– In partnership with multiple agencies, NASA issued a [joint solicitation](https://science.nasa.gov/science-news/biological-physical/miniature-avatars-take-on-nasas-biggest-challenge) to extend the lifespan of 3D tissue chips.
Progressing toward new era of air travel
NASA worked with its partners and the private sector to advance sustainable aviation by developing and testing new green technologies that will revolutionize air transportation. The knowledge and technology generated by the agency will provide regulators and industry with new ways to integrate sustainable solutions. Over the past year, the agency:
– Supported research to reach net-zero carbon emissions by 2050 through its [Sustainable Flight National Partnership](https://www.nasa.gov/aeroresearch/sustainable-aviation-np/), including composite material testing under [Hi-Rate Composite Aircraft Manufacturing](https://www.nasa.gov/aeroresearch/nasa-to-increase-sustainable-aircraft-manufacturing-with-hicam) and the development of a smaller engine core through [Hybrid Thermally Efficient Core](https://www.nasa.gov/aeroresearch/nasas-hytec-to-help-jets-burn-less-fuel).
– Reached new milestones in its [Quesst mission](https://www.nasa.gov/feature/new-name-same-great-supersonic-mission) with its centerpiece, the X-59 quiet supersonic demonstrator aircraft, starting with [critical ground tests](https://www.nasa.gov/centers/armstrong/image-feature/x59-ground-testing.html) and ending the year with the [installation of the aircraft’s engine](https://www.nasa.gov/feature/jet-engine-installed-on-nasa-s-x-59). Other progress included wind tunnel tests at [NASA’s Glenn](https://www.nasa.gov/image-feature/x-59-wind-tunnel-testing-at-nasa-glenn) Research Center in Cleveland and [in Japan](https://www.nasa.gov/image-feature/x-59-model-tested-in-wind-tunnel-in-japan).
– Tested the [high-voltage systems](https://www.nasa.gov/centers/armstrong/features/x-57-high-voltage-testing-concludes.html) and [batteries](https://www.nasa.gov/centers/armstrong/feature/X-57_battery_major_milestone.html) for the all-electric X-57 Maxwell aircraft before [installing its 400-pound battery packs](https://www.nasa.gov/feature/nasa-s-x-57-maxwell-powers-up), paving the way for future ground and flight tests. The project will share its knowledge to advance U.S. development of smaller sustainable all-electric vehicles.
– Issued a [call for private sector proposals](https://www.nasa.gov/press-release/nasa-to-industry-let-s-develop-flight-tech-to-reduce-carbon-emissions) under its Sustainable Flight Demonstrator project for an aircraft and technologies that can help inform the design of low-emission, single-aisle commercial airliners in the near future. NASA will issue an award in early 2023.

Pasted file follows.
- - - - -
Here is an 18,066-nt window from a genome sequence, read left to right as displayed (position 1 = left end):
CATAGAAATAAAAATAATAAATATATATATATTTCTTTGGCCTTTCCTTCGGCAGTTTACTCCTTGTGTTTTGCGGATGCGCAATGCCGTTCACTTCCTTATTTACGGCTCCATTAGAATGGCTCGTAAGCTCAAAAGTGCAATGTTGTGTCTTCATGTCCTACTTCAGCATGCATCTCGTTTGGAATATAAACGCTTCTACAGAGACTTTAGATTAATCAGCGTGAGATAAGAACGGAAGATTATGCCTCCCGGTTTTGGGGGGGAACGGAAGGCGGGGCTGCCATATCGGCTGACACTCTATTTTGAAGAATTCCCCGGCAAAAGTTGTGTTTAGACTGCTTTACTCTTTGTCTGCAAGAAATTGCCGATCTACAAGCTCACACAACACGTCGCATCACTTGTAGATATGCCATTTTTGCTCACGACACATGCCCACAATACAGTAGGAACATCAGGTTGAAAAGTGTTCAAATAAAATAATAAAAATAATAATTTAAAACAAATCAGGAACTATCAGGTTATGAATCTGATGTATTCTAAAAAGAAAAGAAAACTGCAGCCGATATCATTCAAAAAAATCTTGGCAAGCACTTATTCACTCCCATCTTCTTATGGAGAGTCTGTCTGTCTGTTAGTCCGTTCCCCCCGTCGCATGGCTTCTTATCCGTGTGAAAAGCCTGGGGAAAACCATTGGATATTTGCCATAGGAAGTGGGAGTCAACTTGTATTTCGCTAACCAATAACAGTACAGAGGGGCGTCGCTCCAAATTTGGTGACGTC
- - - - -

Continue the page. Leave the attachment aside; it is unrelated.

– [Completed ground tests](https://www.nasa.gov/feature/nasa-boeing-gather-data-to-aid-sustainable-aviation-fuel-adoption) with the Boeing ecoDemonstrator program to compare the levels of soot particles in sustainable aviation fuel versus traditional jet fuel burning in a 777-200ER aircraft’s engines.
– Formalized [an international research agreement](https://www.nasa.gov/aeroresearch/nasas-international-collaboration-furthers-progress-in-advanced-air-mobility) and [added new partners](https://www.nasa.gov/centers/armstrong/features/aam-adds-new-partners.html) to its Advanced Air Mobility (AAM) mission. AAM projects explored how to integrate [autonomous drones](https://www.nasa.gov/centers/armstrong/features/aam-looks-toward-automation.html) and other future aircraft into [emergency response](https://www.nasa.gov/centers/armstrong/features/aam-for-emergencies.html), [healthcare](https://www.nasa.gov/centers/armstrong/features/aam-for-healthcare.html), and [perimeter surveillance](https://www.nasa.gov/feature/autonomous-drones-assist-security-team). Research also addressed the [noise new aircraft may generate](https://www.nasa.gov/centers/armstrong/features/science-of-sound-aam-noise.html) and [vertiports](https://www.nasa.gov/feature/nasa-vertiport-research-takes-flight/) they’ll need to take off and land.
– [Unveiled upgrades](https://www.nasa.gov/feature/nasa-s-upgraded-mobile-mission-control-center-to-analyze-advanced-air-mobility-flight-tests) to the AAM National Campaign’s Mobile Operations Facility, which be used to support AAM flight testing.
– Tested Transonic Truss-Braced Wing aircraft technology designed to burn 8-10% less fuel than traditional winged aircraft.
– Conducted research for the agency and private sector using its Electric Aircraft Testbed including [tests of a hybrid electric propulsion system](https://www.nasa.gov/feature/glenn/2022/nasa-ge-complete-historic-hybrid-electric-propulsion-tests/) powerful enough for a single-aisle commercial airliner.
– Advanced development of an innovative, solid-state [battery pack](https://www.nasa.gov/aeroresearch/nasa-solid-state-battery-research-exceeds-initial-goals-draws-interest) that would be lighter, safer, and more suited to aviation than today’s batteries.
– Used a 3D printing process to [develop a new metal alloy](https://www.nasa.gov/feature/glenn/2022/nasa-s-new-material-built-to-withstand-extreme-conditions), known as GRX-810, that can be used for applications including the insides of aircraft and rocket engines. The alloy can endure temperatures over 2,000 degrees Fahrenheit and survive 2,000 times longer than existing alloys.
– Partnered with Boeing to [create shape-shifting devices](https://www.nasa.gov/aeroresearch/sustainable-aviation-np/) that can raise or lower an airplane’s vortex generators, wing components that cut down on drag a save on fuel consumption.